• Had an interesting discussion with my 14- and 15-year-old about advertising. In their world (YouTube, Spotify, etc.) you either pay for a subscription OR have to be exposed to ads, but not both. To them it’s quite baffling that networks would both charge viewers to receive programming and still show advertising. As soon as they put it that way I thought, “Hmm … yeah, that does seem wrong.” (And even “double-charging” in that way, the networks still don’t produce any shows I watch)

  4. I went to the mall last week for the first time in two years last week. I only go to Dillards (for certain things that really need to be fitted and tried on) and this time to go to James Avery jewelers. It was deserted, relatively speaking. I go to bookstores far more often. I’ve not visited Sears in at least a decade, since I last needed tools.

  5. Walmart has been packed the last two times I’ve been there (most recently yesterday). Carts with piles of items and long lines at the cash registers. Even the self-scan stations had long waiting lines. Maybe that’s where Sears’s customer have gone. Local Kmart is closing.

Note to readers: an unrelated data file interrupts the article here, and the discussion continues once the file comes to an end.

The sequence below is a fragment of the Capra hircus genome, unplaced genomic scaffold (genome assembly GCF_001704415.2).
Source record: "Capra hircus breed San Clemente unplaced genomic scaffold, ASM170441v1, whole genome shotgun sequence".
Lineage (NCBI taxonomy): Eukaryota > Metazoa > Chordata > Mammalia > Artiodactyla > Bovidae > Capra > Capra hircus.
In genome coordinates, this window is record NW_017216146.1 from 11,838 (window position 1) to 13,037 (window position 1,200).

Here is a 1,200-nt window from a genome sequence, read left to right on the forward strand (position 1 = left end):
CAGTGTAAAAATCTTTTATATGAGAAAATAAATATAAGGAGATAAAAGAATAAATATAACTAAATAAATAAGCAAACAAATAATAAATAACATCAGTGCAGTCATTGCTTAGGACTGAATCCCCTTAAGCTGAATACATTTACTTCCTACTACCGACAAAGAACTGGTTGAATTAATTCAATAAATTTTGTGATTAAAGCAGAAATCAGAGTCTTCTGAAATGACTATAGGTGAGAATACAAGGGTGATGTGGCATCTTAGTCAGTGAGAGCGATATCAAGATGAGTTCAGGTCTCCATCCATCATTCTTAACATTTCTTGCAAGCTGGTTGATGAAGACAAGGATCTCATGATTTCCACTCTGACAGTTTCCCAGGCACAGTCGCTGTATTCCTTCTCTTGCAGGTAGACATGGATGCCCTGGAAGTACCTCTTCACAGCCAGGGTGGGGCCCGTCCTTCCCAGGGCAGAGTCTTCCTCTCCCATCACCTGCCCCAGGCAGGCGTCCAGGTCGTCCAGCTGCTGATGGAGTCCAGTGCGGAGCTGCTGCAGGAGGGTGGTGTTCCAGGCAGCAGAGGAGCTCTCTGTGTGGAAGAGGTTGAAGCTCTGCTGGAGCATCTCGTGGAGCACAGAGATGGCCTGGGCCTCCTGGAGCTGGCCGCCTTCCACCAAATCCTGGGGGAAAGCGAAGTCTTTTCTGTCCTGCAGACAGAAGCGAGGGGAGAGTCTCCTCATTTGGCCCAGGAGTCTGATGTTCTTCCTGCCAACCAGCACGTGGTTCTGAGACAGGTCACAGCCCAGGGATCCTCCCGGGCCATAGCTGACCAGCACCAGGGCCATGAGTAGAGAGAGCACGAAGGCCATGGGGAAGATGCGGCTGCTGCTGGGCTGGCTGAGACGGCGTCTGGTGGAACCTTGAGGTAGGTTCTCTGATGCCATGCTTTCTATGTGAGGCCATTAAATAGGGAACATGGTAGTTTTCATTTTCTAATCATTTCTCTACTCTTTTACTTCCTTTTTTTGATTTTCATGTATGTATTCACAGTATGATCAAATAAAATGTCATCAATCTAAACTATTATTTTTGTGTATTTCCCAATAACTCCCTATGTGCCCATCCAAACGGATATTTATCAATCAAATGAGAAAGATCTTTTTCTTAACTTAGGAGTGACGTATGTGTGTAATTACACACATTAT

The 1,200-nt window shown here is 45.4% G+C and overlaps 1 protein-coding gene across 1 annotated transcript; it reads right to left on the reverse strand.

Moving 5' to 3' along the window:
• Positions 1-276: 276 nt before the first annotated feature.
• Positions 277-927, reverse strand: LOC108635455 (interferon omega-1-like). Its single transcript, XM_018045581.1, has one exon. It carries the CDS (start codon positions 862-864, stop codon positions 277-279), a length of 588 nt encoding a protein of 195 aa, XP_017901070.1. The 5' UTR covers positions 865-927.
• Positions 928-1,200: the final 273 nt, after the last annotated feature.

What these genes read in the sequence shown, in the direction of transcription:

• When the Walmart parking lot was full last week, and cars were overflowing onto every space within a city block, I surrendered and drove back home.

      • Yep, that would send me back home, too. I live in a suburb that doesn’t have traffic problems. On Christmas Eve (actually at noon that day), I met my daughter for lunch and the restaurant was packed to the gills with a waiting line. Usually you just walk in and are seated. Driving there was slow and tedious because it seemed that everyone who owned a car was on the roads. Bumper to bumper, creeping along, waits through multiple light changes. I’ve never seen anything like it before in my area. People must be feeling wealthy.